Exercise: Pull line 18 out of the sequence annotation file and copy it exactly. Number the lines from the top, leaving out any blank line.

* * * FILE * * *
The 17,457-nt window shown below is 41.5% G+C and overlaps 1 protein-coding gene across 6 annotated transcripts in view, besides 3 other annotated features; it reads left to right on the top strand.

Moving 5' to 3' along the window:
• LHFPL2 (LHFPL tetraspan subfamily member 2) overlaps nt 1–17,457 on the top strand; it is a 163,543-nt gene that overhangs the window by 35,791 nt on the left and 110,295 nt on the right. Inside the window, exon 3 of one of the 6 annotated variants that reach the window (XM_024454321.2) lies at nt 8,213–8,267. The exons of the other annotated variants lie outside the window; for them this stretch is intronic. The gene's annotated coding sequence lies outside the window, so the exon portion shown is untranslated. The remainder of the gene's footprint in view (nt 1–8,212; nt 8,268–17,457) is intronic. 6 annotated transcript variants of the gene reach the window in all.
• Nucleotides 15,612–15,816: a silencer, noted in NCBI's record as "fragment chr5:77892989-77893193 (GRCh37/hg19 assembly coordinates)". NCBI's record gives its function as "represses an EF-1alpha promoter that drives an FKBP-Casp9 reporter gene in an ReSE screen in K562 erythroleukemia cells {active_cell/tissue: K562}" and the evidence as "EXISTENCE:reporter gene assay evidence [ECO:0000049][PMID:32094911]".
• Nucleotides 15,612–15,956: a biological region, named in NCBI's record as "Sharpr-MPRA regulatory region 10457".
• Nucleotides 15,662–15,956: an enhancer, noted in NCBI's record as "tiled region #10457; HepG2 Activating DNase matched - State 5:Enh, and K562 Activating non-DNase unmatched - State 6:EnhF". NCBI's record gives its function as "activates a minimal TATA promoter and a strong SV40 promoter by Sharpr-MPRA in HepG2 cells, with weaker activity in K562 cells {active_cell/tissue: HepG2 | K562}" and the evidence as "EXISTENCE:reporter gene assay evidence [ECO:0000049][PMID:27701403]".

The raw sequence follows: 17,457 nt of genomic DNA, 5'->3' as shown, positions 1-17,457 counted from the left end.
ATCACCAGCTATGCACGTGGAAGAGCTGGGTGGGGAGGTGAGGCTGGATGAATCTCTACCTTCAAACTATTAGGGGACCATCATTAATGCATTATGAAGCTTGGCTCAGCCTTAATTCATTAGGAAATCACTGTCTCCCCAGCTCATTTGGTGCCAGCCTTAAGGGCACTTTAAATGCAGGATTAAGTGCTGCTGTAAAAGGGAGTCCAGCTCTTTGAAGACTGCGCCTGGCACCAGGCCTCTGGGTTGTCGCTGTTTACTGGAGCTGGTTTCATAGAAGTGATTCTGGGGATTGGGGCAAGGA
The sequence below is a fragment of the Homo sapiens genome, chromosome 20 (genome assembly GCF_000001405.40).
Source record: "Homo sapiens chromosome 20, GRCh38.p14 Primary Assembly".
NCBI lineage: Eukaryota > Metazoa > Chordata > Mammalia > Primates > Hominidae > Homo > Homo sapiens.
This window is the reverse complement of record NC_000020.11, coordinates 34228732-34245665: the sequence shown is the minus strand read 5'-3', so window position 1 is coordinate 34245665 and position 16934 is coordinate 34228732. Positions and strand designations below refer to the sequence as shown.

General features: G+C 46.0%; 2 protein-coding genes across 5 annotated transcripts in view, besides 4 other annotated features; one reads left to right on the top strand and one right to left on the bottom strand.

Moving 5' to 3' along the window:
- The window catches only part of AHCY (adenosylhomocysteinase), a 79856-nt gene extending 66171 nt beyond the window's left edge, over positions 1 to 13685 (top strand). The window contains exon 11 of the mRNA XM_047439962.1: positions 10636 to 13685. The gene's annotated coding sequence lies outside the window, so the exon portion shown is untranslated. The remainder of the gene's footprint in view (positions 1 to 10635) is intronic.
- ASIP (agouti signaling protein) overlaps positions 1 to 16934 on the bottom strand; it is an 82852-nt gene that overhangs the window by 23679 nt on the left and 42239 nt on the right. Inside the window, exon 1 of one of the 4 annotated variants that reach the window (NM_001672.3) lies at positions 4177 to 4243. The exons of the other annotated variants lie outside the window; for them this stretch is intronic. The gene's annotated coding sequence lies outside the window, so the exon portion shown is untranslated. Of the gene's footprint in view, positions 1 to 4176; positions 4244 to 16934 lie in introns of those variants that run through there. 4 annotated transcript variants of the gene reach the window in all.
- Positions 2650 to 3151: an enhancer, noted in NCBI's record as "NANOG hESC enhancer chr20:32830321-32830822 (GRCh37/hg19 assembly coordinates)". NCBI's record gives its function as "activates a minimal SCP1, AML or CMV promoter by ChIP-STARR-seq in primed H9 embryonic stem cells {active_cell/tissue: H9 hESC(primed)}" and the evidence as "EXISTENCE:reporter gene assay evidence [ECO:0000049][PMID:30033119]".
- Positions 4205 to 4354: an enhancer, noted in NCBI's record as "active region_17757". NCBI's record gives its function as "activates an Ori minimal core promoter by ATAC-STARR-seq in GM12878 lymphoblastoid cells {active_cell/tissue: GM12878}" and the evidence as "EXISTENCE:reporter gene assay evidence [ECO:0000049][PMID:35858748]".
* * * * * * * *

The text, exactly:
- Positions 4205 to 4354: an enhancer, noted in NCBI's record as "active region_17757". NCBI's record gives its function as "activates an Ori minimal core promoter by ATAC-STARR-seq in GM12878 lymphoblastoid cells {active_cell/tissue: GM12878}" and the evidence as "EXISTENCE:reporter gene assay evidence [ECO:0000049][PMID:35858748]".